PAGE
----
i think its important to point out though, that most students arent left alone to manage a patient. not when i was a labour and delivery student last year anyways... we were teamed with a buddy nurse and they would double check our findings when reading the tracings or what not... during our whole summer rotation there was only one patient who didnt want students.. but she was also giving the doc intructions about where she wanted her c section incision so she could still wear a bikini, so i dont think she is representative of the whole..hahaha...
  9. by   camay1221_RN
    I used to work PP at a teaching hospital, that also happened to be the one I had my children.
    With my 1st child, I was just out of school, so I didn't know who was who in my room. However, I did have a wonderful med student, Mike, who helped me with counting and holding one of my legs, while pushing. Husband on the other leg. I even threw up on the guy and he took it all in stride! He was great.

    My 2nd, I was working there, and during my pregancy, I took care of a pt who requested no one in her room before 7am. She was two days PP, so she had already had her PP labs done the morning before, so her request was appropriate. With that, I hung a sign on her door with her request. This particular time, I was doubling back, and worked the day shift, so I had her the next morning. During report, one of the male med students came in and asked who was taking care of the pt in E338. I told him I was. He asked, "What does this mean?" as he held up the sign that was posted on her door. I told him, "Well, I think it means what it says, no one in the room before 7am," Now mind you, it was already 6:45, so you think this doofus could have gone and done some charting or seen anther pt in that time. But no, against my instructions and the pts wishes, he went in anyway! As a result of this, when I delivered my 2nd child, I told the students they were more than welcome to be in the delivery room with me, however, if at any time they did not respect my wishes, they were gone! Also, because I worked there, I requested no 1st year residents, because we had a real winner of a group that time, and I didn't want any of them near me! I delivered my 2nd fast, my OB hardly made it in time, so seeking out the student was not a conideration.
    With my 3rd, I also told the med students my requests, and one of them, female, said to me, "Well, there are somethings we have to do because we have to report to the residents." I told her she didn't need to bother doing the H&P because my priority was my delivery and my baby, not what she had to do for the residents!

    Sorry, that was long! You have the right to say no! Don't hesitate to do it!
  10. by   julieK
    My feeling is that if you go to a teaching hospital as a patient, you are receiving the benefit of going to a superior institution, and part of that includes the acceptance of students' participating in your care.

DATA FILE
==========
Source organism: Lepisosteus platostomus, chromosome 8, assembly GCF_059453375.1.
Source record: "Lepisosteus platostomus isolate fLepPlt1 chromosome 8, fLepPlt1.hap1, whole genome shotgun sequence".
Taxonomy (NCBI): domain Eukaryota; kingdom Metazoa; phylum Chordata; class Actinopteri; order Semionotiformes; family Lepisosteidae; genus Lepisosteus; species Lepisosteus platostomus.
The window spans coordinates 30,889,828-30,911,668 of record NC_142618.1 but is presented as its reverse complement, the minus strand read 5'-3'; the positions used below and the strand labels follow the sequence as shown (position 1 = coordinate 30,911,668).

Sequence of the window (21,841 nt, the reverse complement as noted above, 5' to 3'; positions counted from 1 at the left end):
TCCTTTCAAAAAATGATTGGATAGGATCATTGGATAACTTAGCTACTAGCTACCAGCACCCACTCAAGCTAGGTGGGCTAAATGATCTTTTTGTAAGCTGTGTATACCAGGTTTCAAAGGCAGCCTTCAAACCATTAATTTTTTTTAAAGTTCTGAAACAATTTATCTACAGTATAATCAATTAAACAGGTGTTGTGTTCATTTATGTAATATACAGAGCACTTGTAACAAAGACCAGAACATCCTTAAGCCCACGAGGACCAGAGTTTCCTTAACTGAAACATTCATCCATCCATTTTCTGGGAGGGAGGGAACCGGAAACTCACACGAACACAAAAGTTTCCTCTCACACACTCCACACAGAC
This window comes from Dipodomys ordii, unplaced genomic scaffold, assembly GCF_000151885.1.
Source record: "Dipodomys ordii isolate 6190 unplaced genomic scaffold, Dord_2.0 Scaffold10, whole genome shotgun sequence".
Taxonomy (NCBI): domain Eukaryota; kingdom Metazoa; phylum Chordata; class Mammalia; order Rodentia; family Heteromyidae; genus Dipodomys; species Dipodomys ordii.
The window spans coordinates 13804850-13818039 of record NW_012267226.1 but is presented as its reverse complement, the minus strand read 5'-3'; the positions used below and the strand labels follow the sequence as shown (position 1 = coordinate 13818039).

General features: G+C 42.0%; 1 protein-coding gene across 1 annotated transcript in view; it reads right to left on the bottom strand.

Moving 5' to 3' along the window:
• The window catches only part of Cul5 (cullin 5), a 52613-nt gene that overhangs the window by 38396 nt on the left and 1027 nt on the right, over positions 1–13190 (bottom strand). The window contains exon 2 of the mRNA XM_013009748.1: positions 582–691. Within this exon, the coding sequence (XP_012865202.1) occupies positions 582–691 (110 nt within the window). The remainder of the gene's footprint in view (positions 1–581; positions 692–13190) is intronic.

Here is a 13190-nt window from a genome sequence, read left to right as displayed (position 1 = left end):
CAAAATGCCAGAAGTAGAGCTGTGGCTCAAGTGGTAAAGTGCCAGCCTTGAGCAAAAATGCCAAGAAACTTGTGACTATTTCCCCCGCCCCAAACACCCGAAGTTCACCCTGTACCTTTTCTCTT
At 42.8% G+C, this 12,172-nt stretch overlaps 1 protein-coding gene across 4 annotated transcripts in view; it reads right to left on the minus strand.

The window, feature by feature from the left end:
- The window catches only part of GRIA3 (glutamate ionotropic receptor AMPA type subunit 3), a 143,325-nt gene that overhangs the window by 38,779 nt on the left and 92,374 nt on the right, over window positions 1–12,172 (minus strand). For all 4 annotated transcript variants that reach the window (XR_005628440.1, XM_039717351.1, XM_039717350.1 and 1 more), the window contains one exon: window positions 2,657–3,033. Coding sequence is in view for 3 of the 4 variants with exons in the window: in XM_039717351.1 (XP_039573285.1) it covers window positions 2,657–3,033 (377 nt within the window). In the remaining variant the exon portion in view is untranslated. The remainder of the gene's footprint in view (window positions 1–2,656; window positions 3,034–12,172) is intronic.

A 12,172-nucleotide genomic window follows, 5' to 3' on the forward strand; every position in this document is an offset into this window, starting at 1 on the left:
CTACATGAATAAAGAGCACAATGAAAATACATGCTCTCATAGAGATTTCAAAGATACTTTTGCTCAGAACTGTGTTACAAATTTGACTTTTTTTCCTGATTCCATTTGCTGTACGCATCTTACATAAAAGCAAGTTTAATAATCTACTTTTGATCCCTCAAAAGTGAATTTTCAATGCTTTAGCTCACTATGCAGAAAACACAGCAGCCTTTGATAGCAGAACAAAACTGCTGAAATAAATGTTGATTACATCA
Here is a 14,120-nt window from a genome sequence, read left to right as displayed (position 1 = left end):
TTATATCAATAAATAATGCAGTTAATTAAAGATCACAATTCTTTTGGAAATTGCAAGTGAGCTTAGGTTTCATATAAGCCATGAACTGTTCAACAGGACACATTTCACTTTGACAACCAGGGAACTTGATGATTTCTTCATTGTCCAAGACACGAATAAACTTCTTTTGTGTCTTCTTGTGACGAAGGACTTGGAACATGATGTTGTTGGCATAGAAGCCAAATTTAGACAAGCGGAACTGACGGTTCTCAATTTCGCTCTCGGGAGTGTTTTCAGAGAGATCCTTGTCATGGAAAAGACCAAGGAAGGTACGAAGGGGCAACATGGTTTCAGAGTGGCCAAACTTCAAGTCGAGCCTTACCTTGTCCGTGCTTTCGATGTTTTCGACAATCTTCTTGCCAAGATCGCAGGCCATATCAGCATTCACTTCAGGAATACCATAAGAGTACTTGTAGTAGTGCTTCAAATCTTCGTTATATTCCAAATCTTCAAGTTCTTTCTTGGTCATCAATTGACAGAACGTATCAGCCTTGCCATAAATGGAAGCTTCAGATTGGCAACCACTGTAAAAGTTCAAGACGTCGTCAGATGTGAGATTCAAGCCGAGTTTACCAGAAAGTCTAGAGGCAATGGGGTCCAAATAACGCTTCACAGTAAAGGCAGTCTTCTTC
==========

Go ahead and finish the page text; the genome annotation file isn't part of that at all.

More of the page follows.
-Julie
  11. by   SmilingBluEyes
    Quote from julieK
    My feeling is that if you go to a teaching hospital as a patient, you are receiving the benefit of going to a superior institution, and part of that includes the acceptance of students' participating in your care.

    -Julie
    Ah but teaching hospitals are not always superior, in my experience, and I maintain my right to refuse the participation of anyone not directly involved in my care. As an aside, I have been a patient at a teaching hospital and had less than a stellar experience with it. JMO....as a nurse who works in a community hospital, anyhow.
  12. by   fergus51
    We always ask patients if students can be involved in their care and I have never seen a case where a request was not honored. That said, residents are not considered students and they are the first line (residents, then fellows, then staff docs). A parent or patient can't insist on only dealing with "the real doctor" (staff).
  13. by   julieK
    Quote from SmilingBluEyes
    Ah but teaching hospitals are not always superior, in my experience, and I maintain my right to refuse the participation of anyone not directly involved in my care. As an aside, I have been a patient at a teaching hospital and had less than a stellar experience with it. JMO....as a nurse who works in a community hospital, anyhow.

    I am talking about in general. Of course any patient can refuse anything in the hospital. Heck, you can refuse to be treated and they can't kick you out. Who's to say that the student wouldn't be directly involved in your care? I just feel that a teaching hospital is just that and the patient should recognize that it isn't fair to interfere with that process.
  14. by   Altra
    When I was being admitted to the hospital to deliver my daughter, my husband & I were asked if we would accept students in the room. I was young at the time, and wasn't really thinking about the value of the experience, so I debated but finally said yes (right about the time a contraction hit me!). However, my complaint about this, especially knowing what I know now about clinicals, is that I never saw a student until I was literally within 2 minutes of delivering, then suddenly there was a whole herd of students in the room - at least 5. I didn't know these people - they weren't introduced to me. It felt very intrusive. I know my husband was uncomfortable with it. But there were other things to focus on, like the imminent arrival of our daughter.

    Now that I think about the complete picture I think this was very poor of the school and of the hospital.